Too much violence
Too much swearing

Is It Any Good?

Our review:
Parents say (2):
Kids say (2):

While performances by Jeff Bridges and Robin Williams are compelling and much of the script is both ambitious and intelligent, overall The Fisher King leaves one disappointed. Director Gilliam (a former member of the Monty Python comedy group) continues his penchant for grand themes and visual complexity, but the disappearance of Perry's psychosis strains credulity. And over and over, the movie indicates that Jack isn't a good guy, even after he seems to have reformed. For that reason, when he yet again attains a degree of humanity at the end, it just doesn't seem believable. Even more disturbing, for more than two hours, this movie seems headed for an unhappy ending, yet it culminates with a tied-in-a-bow happy Hollywood finish.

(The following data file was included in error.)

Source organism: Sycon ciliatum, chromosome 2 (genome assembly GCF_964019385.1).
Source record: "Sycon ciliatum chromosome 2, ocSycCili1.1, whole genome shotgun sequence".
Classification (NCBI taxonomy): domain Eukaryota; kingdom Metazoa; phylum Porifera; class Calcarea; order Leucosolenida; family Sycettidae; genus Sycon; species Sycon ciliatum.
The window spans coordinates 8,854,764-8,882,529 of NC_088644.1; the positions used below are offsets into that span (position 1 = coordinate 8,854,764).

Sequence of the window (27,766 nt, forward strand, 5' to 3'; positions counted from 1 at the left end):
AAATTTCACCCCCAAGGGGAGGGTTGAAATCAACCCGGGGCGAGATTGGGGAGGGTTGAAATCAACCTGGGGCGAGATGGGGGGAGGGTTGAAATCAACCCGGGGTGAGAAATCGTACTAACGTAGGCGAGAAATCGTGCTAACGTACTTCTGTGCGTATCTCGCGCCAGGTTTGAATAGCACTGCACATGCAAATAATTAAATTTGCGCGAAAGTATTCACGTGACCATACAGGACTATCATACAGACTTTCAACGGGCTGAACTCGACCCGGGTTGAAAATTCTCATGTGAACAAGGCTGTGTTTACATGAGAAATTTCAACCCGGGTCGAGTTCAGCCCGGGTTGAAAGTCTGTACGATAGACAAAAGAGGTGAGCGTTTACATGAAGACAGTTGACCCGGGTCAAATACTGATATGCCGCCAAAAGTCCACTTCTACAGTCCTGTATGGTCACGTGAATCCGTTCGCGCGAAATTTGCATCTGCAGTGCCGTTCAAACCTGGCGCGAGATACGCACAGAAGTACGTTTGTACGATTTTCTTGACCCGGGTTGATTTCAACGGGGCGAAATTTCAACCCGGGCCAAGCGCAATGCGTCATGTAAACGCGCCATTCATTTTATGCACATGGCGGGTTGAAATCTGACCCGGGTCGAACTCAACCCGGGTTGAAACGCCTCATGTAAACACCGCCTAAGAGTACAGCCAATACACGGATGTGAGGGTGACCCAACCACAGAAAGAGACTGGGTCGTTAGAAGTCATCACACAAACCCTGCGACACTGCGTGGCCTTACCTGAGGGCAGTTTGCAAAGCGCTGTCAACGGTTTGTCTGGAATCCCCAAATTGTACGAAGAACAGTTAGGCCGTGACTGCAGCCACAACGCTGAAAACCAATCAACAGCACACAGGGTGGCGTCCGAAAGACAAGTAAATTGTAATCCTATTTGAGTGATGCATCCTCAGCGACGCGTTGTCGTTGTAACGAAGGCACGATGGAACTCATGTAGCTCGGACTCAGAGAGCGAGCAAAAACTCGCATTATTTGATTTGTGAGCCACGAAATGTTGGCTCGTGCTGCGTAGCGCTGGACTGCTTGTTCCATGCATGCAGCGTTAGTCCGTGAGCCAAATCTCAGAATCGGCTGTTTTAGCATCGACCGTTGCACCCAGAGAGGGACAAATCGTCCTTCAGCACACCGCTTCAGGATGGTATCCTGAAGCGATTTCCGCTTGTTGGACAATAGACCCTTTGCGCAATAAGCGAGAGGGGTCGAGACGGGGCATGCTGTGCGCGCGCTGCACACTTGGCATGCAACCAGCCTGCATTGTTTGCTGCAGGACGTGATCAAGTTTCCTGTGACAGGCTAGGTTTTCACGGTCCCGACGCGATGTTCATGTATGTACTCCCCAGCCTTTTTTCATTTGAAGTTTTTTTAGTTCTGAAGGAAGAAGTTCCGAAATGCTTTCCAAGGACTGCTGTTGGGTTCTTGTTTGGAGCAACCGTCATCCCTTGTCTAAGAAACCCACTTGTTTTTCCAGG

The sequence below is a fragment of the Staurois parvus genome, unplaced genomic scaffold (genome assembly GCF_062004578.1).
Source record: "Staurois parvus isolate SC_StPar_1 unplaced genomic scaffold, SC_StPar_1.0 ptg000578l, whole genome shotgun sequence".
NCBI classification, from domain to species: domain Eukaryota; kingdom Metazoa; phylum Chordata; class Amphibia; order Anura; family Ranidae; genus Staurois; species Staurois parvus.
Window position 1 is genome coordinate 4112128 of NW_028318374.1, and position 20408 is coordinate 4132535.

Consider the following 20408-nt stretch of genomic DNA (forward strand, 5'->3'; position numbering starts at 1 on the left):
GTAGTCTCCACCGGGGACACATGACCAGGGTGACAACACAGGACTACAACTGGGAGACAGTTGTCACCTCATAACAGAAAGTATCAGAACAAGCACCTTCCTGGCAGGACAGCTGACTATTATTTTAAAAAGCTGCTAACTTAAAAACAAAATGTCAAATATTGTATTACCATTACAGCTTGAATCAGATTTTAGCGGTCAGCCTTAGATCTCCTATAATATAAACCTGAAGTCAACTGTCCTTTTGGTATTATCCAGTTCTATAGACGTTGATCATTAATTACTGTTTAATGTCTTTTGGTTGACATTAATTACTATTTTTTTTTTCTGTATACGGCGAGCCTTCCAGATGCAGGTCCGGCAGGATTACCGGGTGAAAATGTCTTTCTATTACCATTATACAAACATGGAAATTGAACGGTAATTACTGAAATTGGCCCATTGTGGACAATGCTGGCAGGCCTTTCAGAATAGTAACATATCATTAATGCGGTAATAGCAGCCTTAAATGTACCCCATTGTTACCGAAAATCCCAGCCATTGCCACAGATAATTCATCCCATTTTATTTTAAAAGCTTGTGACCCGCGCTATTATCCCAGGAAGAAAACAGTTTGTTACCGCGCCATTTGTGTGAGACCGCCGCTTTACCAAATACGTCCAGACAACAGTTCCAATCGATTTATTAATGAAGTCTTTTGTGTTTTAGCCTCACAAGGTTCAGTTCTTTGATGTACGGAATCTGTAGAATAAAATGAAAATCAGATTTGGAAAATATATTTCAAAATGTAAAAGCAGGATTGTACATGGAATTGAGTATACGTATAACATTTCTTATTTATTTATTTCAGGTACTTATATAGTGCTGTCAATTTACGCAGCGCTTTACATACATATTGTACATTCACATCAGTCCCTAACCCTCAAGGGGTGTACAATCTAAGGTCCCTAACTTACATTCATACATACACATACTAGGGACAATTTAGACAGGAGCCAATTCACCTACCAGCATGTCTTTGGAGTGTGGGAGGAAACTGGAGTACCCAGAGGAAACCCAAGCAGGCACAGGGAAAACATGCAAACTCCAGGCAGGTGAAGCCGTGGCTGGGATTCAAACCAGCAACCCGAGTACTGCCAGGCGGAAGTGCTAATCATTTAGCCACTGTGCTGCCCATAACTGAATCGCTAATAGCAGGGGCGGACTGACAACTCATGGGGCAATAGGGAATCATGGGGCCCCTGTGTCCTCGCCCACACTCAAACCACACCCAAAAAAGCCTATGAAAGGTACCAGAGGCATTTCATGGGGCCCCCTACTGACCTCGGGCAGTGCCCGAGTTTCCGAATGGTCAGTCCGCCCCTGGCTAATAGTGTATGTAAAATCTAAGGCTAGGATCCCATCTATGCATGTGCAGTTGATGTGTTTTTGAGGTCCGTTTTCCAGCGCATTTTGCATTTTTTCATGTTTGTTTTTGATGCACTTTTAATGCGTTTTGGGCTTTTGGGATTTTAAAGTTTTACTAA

Most puzzling of all is the mythical story that gives the film its title. The Fisher King, dying and self-pitying, is given water by a kind court fool. Instead of the kind act logically resulting in the fool being rewarded, the king, who was just lying there feeling sorry for himself, suddenly achieves what he has always wanted. That sounds unrealistically Hollywood, too.

Movie Details